Photo credits: Burlesque Hall of Fame/Reg Davis for Getty Images
Edward Kennedy Ellington (known more notably as Duke Ellington) was revered throughout 20th-century America for being one of the greatest jazz composers and performers of all time.
Affectionately called “The Duke,” Ellington (pictured right) was born in Washington D.C. on April 29, 1899. He started his music career as a young pianist in the late 1910s. By the time he reached his early thirties, Ellington had composed a plethora of big-time jazz tunes, which became timeless hits. He also became the leader of his very own orchestra.
However, unbeknownst to Ellington at that time, a woman who is known today as a trailblazing pioneer of facial and physical black female beauty was born a few years earlier in the U.S. city of Detroit, Michigan. Not only that, this gorgeous, trendsetting lady would later don a stage name in The Duke’s honor and romantically inspire his last biggest hit on the pop charts.
Toni Elling (pictured left) used to be a burlesque dancer who mesmerized audiences in her hometown of Detroit and beyond. Born Rosita Sims in 1929, Elling started professionally dancing in burlesque routines when she was in her early thirties; around the same age Ellington was when he became the leader of his world-famous orchestra.
Ellington died in 1974 at the age of 75. The last year of his life was also the last official year of Elling’s professional career as a bombshell dancing queen of the burlesque culture. She was also a successful pin-up model who helped black American women in that industry get the same brand of beauty glorification that their white female counterparts did.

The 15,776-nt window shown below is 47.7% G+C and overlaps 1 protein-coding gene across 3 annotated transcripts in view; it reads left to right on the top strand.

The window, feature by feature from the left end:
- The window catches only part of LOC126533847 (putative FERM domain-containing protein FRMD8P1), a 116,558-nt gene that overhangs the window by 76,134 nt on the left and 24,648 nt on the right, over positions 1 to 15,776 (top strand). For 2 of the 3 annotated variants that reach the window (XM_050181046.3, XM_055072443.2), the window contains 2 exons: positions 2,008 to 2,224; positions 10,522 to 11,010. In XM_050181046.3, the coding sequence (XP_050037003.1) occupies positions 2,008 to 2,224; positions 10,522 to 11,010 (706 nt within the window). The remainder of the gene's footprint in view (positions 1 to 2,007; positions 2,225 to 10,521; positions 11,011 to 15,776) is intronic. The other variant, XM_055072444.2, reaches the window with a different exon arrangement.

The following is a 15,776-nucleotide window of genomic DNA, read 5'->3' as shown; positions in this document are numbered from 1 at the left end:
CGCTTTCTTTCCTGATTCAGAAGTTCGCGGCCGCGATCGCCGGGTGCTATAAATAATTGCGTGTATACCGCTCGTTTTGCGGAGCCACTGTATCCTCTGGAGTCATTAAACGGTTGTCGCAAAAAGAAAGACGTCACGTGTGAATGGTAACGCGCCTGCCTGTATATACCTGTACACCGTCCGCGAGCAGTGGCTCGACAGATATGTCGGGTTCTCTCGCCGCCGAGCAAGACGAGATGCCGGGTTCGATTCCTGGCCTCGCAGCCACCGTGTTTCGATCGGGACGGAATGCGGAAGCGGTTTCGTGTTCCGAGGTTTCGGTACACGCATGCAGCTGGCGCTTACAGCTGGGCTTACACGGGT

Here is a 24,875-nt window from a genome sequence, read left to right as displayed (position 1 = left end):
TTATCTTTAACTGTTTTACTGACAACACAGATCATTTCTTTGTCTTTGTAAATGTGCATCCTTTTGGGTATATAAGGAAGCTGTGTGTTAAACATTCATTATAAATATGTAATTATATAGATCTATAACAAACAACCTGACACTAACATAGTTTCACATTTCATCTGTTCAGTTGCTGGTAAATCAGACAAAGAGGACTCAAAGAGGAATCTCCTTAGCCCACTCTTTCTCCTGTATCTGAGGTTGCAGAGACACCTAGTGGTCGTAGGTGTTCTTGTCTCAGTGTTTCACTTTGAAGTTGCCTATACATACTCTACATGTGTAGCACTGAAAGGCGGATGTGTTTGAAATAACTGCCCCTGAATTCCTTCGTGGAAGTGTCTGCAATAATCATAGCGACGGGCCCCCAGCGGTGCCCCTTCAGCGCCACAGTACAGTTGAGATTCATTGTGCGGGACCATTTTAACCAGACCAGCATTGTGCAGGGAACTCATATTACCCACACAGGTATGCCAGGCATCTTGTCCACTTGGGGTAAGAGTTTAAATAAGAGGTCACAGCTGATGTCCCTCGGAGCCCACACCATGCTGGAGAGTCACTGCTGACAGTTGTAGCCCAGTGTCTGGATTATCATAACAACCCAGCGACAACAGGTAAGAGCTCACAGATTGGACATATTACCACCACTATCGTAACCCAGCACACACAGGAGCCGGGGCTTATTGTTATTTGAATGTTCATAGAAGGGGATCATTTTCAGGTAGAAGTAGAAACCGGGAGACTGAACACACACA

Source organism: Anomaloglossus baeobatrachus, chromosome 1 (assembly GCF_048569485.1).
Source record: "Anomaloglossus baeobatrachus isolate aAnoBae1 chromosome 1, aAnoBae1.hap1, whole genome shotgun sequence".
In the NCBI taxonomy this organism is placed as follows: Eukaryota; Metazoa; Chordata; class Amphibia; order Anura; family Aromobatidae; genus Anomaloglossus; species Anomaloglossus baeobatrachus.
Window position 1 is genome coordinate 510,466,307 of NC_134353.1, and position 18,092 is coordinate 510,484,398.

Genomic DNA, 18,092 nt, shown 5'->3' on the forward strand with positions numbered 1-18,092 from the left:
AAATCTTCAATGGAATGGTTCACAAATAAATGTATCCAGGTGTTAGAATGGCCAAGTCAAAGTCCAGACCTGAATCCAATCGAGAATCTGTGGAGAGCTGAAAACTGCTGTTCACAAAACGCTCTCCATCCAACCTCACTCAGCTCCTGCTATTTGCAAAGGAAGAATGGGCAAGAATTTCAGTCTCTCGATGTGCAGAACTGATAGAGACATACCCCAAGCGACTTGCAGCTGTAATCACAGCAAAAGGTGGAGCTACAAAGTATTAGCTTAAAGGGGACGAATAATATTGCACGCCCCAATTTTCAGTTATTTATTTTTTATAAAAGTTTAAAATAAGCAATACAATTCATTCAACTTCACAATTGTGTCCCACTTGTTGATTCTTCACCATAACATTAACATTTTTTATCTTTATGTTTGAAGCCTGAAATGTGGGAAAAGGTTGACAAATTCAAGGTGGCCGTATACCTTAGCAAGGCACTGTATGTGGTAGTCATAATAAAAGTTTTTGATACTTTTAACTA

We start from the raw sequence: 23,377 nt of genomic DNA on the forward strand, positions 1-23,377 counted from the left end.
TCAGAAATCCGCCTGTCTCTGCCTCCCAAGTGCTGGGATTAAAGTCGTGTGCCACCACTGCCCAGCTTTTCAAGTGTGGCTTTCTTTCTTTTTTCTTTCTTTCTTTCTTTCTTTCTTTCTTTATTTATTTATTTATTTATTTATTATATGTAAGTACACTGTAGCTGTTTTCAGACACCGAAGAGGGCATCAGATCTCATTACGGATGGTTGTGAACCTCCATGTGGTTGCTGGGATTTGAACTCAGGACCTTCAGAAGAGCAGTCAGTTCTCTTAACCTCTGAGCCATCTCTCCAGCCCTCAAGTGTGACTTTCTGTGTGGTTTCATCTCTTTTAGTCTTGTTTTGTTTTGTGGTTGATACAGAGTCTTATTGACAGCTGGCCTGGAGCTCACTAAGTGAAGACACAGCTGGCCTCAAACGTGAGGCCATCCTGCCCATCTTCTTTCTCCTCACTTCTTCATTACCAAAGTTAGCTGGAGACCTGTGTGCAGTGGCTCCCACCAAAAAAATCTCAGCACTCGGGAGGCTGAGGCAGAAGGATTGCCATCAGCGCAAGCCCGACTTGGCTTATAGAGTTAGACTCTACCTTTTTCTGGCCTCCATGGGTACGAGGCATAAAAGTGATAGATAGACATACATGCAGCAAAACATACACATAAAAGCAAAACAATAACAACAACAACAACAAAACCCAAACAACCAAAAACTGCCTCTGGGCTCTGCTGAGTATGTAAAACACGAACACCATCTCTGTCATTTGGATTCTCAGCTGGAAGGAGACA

According to Jazz Iz Magazine, Ellington’s last official pop-culture crossover song was titled “Satin Doll.” Released in 1953 on Capitol Records, the song was written by The Duke and his composition partner Billy Strayhorn. This hit was later remade in 1974 by the lovely Bobbi Humphrey, a jazzy lady whose skills on the flute helped take Blue Note Records to the next level.
Humphrey’s 1974 album was also titled “Satin Doll.” Her Blue Note-produced album’s title track also contains a briefly borrowed vocal performance of the song’s lyrical version, which was adopted by big-ticket songwriter and Capitol Records co-founder Johnny Mercer.
However, there is a legendary story about where the original inspiration of “Satin Doll” came from for Ellington.
The song was written and first released in 1953, which was also the year Black America’s Jet Magazine released a groundbreaking mid-September issue. The cover story was about the Americanized problem of pin-up modeling culture not being inclusive of black women.
A heart-stopping image of the gorgeous Etta Rae, another trailblazing ebony pin-up model, was plastered on the magazine cover.
In an article published in August 2015, the website of black beauty blogger Leila Noelliste’s enterprise showcases this historic issue of Jet and also praises Elling for her barrier-bashing career. Noelliste’s business and culture blog is also one of the many American research sources, which claims Ellington’s 1953 “Satin Doll” song was inspired by Elling.
“[Toni Elling is] said to be the inspiration behind Duke Ellington’s Satin Doll. Elling entered the world of burlesque in 1960 at the age of 32, which at the time would’ve been fairly late in the game. Despite age, Elling’s career lasted of more than a decade and she still performs today,” reads the 2015 article.
American music history buffs have also written that she affectionately gave herself the Toni Elling stage name in honor of The Duke himself.